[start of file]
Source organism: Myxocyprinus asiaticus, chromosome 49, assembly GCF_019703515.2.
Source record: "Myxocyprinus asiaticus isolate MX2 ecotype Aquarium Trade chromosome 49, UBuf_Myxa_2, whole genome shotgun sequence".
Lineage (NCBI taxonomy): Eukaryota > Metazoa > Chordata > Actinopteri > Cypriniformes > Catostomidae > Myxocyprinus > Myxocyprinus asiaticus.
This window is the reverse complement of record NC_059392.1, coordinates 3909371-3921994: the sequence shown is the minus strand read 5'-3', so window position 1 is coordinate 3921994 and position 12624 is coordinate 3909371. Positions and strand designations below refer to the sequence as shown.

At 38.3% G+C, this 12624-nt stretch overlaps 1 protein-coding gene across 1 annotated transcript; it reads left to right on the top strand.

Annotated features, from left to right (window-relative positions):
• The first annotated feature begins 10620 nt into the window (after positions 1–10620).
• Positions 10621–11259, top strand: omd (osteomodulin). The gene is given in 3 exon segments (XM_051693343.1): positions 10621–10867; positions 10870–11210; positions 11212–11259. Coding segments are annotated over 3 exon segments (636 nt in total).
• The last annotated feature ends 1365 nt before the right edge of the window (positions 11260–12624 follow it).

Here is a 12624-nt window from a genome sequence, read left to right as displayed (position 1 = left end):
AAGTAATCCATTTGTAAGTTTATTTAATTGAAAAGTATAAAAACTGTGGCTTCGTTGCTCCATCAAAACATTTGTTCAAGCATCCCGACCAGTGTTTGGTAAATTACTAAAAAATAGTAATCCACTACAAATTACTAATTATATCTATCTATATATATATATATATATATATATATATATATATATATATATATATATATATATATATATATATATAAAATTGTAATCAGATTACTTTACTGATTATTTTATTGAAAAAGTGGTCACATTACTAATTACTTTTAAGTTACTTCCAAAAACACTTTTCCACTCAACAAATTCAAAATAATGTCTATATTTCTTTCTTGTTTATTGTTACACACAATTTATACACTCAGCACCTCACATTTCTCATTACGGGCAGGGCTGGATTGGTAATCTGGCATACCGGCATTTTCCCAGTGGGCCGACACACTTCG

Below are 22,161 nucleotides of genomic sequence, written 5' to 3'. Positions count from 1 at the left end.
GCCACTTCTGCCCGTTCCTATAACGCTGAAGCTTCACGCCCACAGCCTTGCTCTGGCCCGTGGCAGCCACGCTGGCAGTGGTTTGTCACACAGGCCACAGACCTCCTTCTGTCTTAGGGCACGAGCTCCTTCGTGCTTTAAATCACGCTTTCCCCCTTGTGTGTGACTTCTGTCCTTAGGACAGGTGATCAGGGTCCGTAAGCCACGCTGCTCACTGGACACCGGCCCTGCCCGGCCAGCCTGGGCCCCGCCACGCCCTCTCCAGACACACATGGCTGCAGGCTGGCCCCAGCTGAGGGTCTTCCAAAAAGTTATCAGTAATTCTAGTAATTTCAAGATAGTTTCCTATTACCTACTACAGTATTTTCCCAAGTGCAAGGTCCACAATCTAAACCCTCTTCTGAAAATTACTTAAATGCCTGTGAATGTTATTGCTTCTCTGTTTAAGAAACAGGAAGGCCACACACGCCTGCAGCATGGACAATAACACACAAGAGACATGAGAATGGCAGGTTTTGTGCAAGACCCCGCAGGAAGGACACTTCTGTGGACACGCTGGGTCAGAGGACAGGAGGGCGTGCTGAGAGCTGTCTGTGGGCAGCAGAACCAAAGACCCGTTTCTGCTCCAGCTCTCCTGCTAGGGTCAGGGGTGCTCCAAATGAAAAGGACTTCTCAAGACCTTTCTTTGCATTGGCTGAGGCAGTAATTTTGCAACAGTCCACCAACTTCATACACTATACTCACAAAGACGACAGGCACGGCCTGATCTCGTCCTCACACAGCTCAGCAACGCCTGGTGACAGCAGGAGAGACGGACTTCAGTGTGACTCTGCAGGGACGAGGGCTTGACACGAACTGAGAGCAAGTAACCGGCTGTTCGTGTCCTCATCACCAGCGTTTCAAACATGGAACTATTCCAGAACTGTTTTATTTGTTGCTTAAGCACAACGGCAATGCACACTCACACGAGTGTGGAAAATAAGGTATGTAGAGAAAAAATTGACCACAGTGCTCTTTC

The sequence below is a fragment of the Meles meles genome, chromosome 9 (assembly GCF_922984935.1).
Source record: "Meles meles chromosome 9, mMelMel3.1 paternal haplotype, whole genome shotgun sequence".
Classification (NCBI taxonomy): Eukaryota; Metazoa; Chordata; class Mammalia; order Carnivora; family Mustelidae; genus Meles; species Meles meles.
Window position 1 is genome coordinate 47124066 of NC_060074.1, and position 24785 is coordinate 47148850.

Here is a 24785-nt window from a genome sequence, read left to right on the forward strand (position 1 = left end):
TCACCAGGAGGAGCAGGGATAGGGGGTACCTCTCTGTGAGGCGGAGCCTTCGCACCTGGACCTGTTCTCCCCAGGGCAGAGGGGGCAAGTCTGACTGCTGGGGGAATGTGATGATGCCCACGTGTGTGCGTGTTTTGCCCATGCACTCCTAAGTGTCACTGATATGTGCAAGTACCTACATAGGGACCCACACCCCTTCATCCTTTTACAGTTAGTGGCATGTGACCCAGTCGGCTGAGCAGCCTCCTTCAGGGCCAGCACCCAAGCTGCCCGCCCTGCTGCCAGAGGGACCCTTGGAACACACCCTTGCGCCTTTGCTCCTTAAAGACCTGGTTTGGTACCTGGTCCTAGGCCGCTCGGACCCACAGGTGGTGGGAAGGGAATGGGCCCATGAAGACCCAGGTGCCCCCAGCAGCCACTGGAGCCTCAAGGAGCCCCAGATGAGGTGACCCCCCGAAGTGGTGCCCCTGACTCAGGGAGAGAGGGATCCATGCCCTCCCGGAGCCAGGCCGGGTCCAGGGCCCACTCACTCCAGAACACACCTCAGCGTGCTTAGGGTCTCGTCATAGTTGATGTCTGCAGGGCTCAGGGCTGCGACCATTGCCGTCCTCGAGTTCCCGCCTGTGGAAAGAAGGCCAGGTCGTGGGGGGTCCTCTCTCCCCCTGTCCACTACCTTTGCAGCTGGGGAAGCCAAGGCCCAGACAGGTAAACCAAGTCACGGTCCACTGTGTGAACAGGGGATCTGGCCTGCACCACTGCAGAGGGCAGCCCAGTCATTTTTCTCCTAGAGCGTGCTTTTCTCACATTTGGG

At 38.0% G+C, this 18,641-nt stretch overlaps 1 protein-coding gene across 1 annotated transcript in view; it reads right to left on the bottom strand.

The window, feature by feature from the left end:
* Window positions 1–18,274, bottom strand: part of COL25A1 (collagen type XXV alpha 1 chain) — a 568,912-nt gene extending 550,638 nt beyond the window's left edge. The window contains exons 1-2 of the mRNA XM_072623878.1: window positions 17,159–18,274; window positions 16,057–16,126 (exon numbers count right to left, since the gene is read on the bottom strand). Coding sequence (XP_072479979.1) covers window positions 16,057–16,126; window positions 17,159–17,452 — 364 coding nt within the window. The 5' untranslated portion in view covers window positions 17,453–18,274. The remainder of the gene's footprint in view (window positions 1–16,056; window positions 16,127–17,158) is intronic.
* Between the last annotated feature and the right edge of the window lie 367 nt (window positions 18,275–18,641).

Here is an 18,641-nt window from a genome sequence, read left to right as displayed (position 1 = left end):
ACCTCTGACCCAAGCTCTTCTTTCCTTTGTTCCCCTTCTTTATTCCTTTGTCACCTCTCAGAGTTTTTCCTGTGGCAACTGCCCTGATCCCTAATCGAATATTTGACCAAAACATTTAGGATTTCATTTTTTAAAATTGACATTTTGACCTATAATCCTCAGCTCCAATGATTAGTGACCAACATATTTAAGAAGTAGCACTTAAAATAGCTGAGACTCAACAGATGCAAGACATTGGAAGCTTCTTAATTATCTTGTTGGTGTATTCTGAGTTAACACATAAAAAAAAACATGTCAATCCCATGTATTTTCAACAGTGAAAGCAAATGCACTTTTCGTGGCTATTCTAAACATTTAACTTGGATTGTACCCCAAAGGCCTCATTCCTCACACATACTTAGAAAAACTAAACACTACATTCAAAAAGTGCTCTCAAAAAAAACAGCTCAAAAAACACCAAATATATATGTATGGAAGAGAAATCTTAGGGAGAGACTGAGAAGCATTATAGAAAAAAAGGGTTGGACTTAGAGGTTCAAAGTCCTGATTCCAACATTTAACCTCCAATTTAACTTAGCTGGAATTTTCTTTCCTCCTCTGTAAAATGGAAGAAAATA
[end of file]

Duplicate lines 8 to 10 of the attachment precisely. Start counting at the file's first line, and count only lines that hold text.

• Positions 10621–11259, top strand: omd (osteomodulin). The gene is given in 3 exon segments (XM_051693343.1): positions 10621–10867; positions 10870–11210; positions 11212–11259. Coding segments are annotated over 3 exon segments (636 nt in total).
• The last annotated feature ends 1365 nt before the right edge of the window (positions 11260–12624 follow it).

Here is a 12624-nt window from a genome sequence, read left to right as displayed (position 1 = left end):